There’s plenty of room for you to start and grow a profitable business serving the industry as a freight broker and JST Truck Permits can help you in every step involved in the business registration and successful setup. Contact us to make a move now.
First of all let us understand, what is a freight broker? If we put it in simple words, A freight broker is a transportation intermediary between a shipper who has goods to transport and a motor carrier who has the capacity to move that freight.
Robert A. Voltmann, executive director and CEO of the Transportation Intermediaries Association said “Transportation intermediaries leverage their knowledge, investment in technology, and people resources to help both the shipper and carrier succeed”.
Brokers provide a really important and helpful service to motor carriers and shippers. They help carriers load the trucks and earn a commission for their efforts and on the other hand, they enable shippers to find trustworthy motor carriers that shippers might not have known otherwise. Some organizations also use brokers as their traffic department, allowing the broker to harmonize all their shipping needs.
Being a broker is not a new thing at all, the freight broker business started since the industry itself began in the early 20th century. Before the 1970s, however, there were many constraints that very few firms were willing to even try to acquire entry into the freight broker industry. But with surprising modifications in federal transportation policy during the 1970s, regulatory limitations have eased, creating new entrepreneurial possibilities in the third-party logistics arena.
The freight broker industry is so massive that it requires a vast range of key role players to succeed. You need to understand these terms before starting a freight broker business. Let’s have a look at who the key players are and what they do.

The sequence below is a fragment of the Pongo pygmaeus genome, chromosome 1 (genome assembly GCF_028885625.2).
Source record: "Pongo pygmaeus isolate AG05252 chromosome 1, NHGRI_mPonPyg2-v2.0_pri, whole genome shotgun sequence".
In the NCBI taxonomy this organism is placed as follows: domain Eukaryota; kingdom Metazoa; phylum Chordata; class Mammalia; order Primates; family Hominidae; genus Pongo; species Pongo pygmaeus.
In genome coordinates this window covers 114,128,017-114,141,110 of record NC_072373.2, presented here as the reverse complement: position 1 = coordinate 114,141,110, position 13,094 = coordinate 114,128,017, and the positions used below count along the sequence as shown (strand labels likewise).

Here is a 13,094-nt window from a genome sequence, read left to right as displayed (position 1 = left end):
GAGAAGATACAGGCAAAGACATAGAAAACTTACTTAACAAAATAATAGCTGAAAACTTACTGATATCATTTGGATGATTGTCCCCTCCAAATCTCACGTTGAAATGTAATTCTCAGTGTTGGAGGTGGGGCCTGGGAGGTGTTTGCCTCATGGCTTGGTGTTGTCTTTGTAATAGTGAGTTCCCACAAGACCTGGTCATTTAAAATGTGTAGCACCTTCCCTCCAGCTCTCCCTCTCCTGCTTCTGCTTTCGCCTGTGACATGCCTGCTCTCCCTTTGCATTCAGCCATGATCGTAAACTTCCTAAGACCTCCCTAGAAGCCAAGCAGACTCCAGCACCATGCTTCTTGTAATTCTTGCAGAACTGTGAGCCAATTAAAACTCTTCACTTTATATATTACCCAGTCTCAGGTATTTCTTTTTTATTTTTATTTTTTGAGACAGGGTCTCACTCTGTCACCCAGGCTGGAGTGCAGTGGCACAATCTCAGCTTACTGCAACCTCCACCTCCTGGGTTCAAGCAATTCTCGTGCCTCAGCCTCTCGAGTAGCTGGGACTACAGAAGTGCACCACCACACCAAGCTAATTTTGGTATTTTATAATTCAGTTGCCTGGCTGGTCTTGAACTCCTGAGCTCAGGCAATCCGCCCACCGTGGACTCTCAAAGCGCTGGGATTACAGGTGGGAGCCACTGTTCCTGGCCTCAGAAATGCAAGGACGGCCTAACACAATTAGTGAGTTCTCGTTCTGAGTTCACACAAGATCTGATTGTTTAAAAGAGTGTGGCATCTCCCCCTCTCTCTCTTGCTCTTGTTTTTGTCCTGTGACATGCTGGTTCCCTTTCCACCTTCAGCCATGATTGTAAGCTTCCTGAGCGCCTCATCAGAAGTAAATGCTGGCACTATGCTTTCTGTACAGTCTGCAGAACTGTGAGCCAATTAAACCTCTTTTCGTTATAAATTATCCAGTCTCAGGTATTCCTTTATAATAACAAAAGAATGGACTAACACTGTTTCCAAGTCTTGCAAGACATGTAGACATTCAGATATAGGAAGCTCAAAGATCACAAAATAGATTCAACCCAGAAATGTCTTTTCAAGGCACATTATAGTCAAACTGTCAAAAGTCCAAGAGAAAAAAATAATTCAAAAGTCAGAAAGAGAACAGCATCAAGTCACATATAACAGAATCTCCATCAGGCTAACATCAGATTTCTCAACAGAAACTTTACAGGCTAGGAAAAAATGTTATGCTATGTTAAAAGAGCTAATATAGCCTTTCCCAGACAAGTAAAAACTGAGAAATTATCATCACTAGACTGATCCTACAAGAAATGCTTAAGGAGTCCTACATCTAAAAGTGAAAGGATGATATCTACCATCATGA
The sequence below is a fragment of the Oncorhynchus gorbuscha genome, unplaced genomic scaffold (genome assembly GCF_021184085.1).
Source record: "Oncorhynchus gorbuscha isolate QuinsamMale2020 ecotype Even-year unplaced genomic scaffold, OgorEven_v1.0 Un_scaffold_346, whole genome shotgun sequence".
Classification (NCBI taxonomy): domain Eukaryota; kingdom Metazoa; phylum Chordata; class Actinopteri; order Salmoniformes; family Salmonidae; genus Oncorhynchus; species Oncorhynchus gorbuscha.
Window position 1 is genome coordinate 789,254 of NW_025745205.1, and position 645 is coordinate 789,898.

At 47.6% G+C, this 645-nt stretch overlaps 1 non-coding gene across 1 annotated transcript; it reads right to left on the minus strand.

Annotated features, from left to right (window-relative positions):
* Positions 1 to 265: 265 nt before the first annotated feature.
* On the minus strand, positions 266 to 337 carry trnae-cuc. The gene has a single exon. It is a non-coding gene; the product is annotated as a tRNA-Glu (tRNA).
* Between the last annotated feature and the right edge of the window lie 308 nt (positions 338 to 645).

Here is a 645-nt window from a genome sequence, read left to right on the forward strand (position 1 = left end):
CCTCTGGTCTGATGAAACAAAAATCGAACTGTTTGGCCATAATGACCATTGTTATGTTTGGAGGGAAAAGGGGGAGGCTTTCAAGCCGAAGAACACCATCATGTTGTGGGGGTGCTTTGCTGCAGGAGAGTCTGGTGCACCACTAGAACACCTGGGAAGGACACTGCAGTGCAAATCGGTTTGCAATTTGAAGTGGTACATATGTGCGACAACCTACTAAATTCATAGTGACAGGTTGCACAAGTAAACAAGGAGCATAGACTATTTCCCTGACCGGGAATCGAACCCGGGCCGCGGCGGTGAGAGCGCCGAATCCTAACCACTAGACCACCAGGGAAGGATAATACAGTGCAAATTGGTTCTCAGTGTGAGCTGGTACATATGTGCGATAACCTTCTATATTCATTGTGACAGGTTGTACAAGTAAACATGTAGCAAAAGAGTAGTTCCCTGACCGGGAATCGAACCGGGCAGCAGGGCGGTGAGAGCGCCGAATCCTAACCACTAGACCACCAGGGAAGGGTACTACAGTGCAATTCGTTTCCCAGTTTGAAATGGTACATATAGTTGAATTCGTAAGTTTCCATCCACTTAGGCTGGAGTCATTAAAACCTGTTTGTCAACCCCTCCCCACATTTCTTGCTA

- Freight broker. A freight broker is a middleman who brings together a shipper that needs to transport goods with an approved motor carrier that wants to provide the service.
- Shipper. A shipper is an individual or a business that has goods to transport.
- Motor carrier. A motor carrier is a firm that provides truck transportation to move goods from source to destination.
- Freight forwarder. People confuse this player with freight brokers pretty often, freight forwarders are significantly different. Forwarders typically take control of the goods, consolidate multiple smaller shipments into one large shipment, then arrange for transport of that larger shipment using various shipping methods, including land, air, and water carriers.
- Import-export broker. These people are facilitators for importers and exporters. Import-export brokers interface with U.S. Customs, other state agencies, international carriers, and other organizations that are involved in international freight transportation.
- Agricultural truck broker. These are normally small and working in one area of the country, unregulated agricultural truck brokers arrange motor carrier services for the exempt agricultural products.
Our Experience in Freight business licensing
JST truck permits have been in the trucking business for the last 10 years and our experience says, if you are willing to set up your own freight broker business we recommend working in the industry – for a shipper or a carrier or both before starting your brokerage business.
You’ll not only gain technical expertise by doing so, but you’ll make contacts that are critical to success in this business. Which is the most important part of your business.
Some brokers may also opt to use agents to develop a wider scope of operations and build more business. In this scenario, agents are independent contractors who represent a freight broker in a given area/city/state. This would enable you to showcase a local presence in various locations even if you have just started your business.
To get a freight broker license, please get in touch now.